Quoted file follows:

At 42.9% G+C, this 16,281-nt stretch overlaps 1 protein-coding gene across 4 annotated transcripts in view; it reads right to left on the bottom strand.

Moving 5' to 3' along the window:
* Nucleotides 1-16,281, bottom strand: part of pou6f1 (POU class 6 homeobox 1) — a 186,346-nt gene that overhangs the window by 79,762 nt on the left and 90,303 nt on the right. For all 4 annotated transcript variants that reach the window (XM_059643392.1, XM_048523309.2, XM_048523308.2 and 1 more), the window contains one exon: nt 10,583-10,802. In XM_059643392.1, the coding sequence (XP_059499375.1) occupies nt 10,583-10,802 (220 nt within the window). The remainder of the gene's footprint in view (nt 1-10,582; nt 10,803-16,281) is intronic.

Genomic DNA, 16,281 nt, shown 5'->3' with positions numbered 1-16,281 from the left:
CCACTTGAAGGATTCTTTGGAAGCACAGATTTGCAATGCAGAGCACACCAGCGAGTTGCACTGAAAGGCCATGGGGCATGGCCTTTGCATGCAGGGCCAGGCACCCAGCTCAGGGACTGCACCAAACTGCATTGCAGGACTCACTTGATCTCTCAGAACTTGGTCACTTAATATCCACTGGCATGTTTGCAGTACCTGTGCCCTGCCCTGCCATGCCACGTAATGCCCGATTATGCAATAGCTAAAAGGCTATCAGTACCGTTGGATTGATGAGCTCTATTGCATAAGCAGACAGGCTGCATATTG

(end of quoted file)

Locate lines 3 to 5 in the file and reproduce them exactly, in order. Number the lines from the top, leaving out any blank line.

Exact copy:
* Nucleotides 1-16,281, bottom strand: part of pou6f1 (POU class 6 homeobox 1) — a 186,346-nt gene that overhangs the window by 79,762 nt on the left and 90,303 nt on the right. For all 4 annotated transcript variants that reach the window (XM_059643392.1, XM_048523309.2, XM_048523308.2 and 1 more), the window contains one exon: nt 10,583-10,802. In XM_059643392.1, the coding sequence (XP_059499375.1) occupies nt 10,583-10,802 (220 nt within the window). The remainder of the gene's footprint in view (nt 1-10,582; nt 10,803-16,281) is intronic.

Genomic DNA, 16,281 nt, shown 5'->3' with positions numbered 1-16,281 from the left:
CCACTTGAAGGATTCTTTGGAAGCACAGATTTGCAATGCAGAGCACACCAGCGAGTTGCACTGAAAGGCCATGGGGCATGGCCTTTGCATGCAGGGCCAGGCACCCAGCTCAGGGACTGCACCAAACTGCATTGCAGGACTCACTTGATCTCTCAGAACTTGGTCACTTAATATCCACTGGCATGTTTGCAGTACCTGTGCCCTGCCCTGCCATGCCACGTAATGCCCGATTATGCAATAGCTAAAAGGCTATCAGTACCGTTGGATTGATGAGCTCTATTGCATAAGCAGACAGGCTGCATATTG